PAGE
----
Are the Zetas the most powerful criminal organization in Guatemala?
April 28th 2012 · 3 Comments
Los Zetas is the most powerful criminal organization in Guatemala, authorities said.
The Zetas recruiting street gang members, seeking mastery of key drug trafficking routes, and buy old military weapons in the Central American country.
The Zetas, operating in the country for about four years, and is stronger than any other organized criminal group, said Mauricio López Bonilla, Minister of Interior in a press conference on security issues on 10 March.
Los Zetas is the largest cartel in Guatemala
“The capture of key Guatemalan drug traffickers has allowed the Mexican cartel Los Zetas strengthen and expand its operations across the country to position itself as the largest criminal group,” Lopez said Bonilla.
The organized crime group has expanded its operations beyond the Mexico-Guatemala border, the interior minister said. The Zetas are now operating throughout Guatemala, Lopez said Bonilla.
As they expand their presence in Guatemala, Los Zetas are becoming bolder, authorities said.
The Zetas cause Guatemalan President
In March, the organized crime group deployed narcobanners causing President Otto Perez Molina and Roxana Baldetti vice president, who has proposed decriminalizing narcotics to deprive transnational organized crime groups profit from drug trafficking.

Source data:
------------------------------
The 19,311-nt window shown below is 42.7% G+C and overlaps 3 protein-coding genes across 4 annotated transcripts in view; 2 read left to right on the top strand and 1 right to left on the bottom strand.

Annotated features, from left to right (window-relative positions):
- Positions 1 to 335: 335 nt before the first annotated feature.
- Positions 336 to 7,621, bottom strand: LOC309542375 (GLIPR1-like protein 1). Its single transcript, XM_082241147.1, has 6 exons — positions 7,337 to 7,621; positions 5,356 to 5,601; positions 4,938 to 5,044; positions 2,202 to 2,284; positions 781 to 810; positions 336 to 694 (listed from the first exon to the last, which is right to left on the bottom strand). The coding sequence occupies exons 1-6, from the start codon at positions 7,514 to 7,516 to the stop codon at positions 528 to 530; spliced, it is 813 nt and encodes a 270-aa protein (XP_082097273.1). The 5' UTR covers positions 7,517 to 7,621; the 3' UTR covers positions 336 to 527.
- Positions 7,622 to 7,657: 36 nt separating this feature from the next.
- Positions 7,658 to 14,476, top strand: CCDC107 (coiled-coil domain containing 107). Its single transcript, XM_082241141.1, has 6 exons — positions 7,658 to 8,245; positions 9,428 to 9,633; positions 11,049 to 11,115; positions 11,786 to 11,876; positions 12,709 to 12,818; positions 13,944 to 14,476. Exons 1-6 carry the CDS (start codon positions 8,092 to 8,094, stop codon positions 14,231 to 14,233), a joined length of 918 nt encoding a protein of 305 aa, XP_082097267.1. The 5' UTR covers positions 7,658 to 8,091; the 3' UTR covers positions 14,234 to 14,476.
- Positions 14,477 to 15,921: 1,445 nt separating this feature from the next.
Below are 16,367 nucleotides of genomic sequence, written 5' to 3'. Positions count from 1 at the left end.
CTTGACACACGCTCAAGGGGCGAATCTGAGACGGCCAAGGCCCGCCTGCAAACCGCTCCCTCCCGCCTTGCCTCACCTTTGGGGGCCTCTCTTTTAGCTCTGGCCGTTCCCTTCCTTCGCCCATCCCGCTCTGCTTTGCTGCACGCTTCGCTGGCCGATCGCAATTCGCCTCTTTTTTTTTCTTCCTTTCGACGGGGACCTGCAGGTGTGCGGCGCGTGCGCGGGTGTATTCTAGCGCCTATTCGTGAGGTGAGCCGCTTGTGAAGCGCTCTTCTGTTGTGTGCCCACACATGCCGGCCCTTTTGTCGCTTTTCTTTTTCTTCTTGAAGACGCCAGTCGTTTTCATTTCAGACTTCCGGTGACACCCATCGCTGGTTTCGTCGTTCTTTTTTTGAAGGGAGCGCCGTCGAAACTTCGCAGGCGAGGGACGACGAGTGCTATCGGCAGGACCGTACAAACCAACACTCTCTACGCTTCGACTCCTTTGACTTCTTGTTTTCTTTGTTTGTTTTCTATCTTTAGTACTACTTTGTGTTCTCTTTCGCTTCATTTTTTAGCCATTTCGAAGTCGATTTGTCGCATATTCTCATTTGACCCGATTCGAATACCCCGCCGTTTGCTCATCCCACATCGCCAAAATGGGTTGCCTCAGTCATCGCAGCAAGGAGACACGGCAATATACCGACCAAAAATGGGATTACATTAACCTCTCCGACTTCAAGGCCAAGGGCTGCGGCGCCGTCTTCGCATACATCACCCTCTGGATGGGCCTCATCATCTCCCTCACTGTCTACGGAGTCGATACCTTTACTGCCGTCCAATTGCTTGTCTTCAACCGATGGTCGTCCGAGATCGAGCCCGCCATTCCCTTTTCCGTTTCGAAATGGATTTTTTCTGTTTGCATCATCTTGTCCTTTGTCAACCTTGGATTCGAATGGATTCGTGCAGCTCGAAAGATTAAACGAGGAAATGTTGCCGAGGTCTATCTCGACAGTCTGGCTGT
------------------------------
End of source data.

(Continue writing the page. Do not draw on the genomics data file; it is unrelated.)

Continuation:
“Perez and Baldetti manage to legalize drugs, then we support the fight against gangs … Zeta 200,” read a narcomanta deployed in Guatemala City.
Also in March, Los Zetas unfurled a narcomanta in San Benito, a town in Petén, the northernmost province of the country. The banner displayed in San Benito threatened with reprisals from the Zetas if the Guatemalan authorities insisted on pursuing the organized crime group.
“In all civil and military authorities and the general public stop the persecution of the race and begin to kill. We are launching grenades into disks and shopping centers in Petén (…) because this is territory ‘Z’ does not want a war against the government this is a warning. Z200 “noted in the banner.
It is believed that Z200 is a leader of the Zetas in Guatemala, reported borderlandbeat.com.
Apparently, the banner was in response to the March 19 arrest of Gustavo Adolfo Colindres Arreaga, alleged leader of Los Zetas in Guatemala. Colindres Arreaga, 25, known as “The Rochoy” or “Commander Rochoy” is Guatemalan.
The Rochoy was captured in San Benito, by a team of policemen and soldiers, authorities said. Three other alleged members of Los Zetas were arrested with Rochoy, officials said. The objective in the banner was to intimidate and “destabilize” the government said Governor Henry Amézquita Peten at a press conference, reported the newspaper Prensa Libre.
Supposedly The Rochoy was in charge of drug trafficking operations for Los Zetas in the northern part of Guatemala, reported borderlandbeat.com.
The Zetas have been increasing its operations in Guatemala since last year: